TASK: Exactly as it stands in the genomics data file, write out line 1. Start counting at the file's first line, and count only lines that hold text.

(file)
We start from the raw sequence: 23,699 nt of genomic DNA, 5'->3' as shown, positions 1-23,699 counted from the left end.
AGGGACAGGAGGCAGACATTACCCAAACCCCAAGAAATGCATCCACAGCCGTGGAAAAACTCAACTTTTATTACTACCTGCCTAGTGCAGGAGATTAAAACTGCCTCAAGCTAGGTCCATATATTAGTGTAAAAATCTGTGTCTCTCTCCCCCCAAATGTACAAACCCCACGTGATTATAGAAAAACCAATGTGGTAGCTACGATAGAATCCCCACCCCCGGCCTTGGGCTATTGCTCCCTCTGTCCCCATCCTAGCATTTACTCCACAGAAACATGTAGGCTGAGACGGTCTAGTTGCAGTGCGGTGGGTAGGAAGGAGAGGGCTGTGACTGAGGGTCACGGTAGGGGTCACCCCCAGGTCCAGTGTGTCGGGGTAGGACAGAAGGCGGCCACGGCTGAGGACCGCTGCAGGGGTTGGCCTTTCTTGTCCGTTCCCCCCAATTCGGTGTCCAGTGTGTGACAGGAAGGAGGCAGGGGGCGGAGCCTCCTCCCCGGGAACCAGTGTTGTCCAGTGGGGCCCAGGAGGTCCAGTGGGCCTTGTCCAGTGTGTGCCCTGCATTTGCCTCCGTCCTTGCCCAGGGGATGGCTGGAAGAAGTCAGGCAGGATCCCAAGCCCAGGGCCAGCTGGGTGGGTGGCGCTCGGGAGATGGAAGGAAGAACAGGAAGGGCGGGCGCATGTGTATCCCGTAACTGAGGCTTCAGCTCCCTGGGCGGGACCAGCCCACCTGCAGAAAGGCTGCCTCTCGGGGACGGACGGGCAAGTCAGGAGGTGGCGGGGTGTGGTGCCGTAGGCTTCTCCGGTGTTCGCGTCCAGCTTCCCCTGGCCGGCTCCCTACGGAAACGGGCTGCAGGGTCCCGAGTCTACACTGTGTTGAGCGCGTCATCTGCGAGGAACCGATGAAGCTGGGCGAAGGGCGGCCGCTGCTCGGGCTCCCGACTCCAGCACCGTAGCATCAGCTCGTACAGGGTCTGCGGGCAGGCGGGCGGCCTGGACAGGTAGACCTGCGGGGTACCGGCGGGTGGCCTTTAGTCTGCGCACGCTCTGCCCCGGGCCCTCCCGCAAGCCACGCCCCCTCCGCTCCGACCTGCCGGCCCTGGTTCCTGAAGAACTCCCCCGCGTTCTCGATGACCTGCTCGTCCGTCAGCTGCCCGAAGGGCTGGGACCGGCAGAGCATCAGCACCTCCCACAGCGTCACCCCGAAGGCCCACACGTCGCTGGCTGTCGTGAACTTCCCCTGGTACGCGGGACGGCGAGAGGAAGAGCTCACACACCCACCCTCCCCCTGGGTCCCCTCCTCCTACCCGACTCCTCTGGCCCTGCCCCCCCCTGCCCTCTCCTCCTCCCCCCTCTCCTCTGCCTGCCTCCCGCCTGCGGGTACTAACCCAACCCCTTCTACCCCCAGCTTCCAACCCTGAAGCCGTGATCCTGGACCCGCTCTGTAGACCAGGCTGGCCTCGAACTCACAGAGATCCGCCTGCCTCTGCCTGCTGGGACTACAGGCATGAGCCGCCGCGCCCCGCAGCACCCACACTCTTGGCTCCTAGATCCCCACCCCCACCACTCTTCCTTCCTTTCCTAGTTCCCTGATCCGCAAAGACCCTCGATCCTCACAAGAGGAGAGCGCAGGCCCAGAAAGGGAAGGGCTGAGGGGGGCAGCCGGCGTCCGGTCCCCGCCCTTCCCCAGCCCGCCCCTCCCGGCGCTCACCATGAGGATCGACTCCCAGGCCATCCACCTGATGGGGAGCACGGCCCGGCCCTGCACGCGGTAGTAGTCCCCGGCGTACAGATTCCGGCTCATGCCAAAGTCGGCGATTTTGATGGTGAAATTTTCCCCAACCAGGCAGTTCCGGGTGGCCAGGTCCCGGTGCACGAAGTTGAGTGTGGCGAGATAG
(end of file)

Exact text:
We start from the raw sequence: 23,699 nt of genomic DNA, 5'->3' as shown, positions 1-23,699 counted from the left end.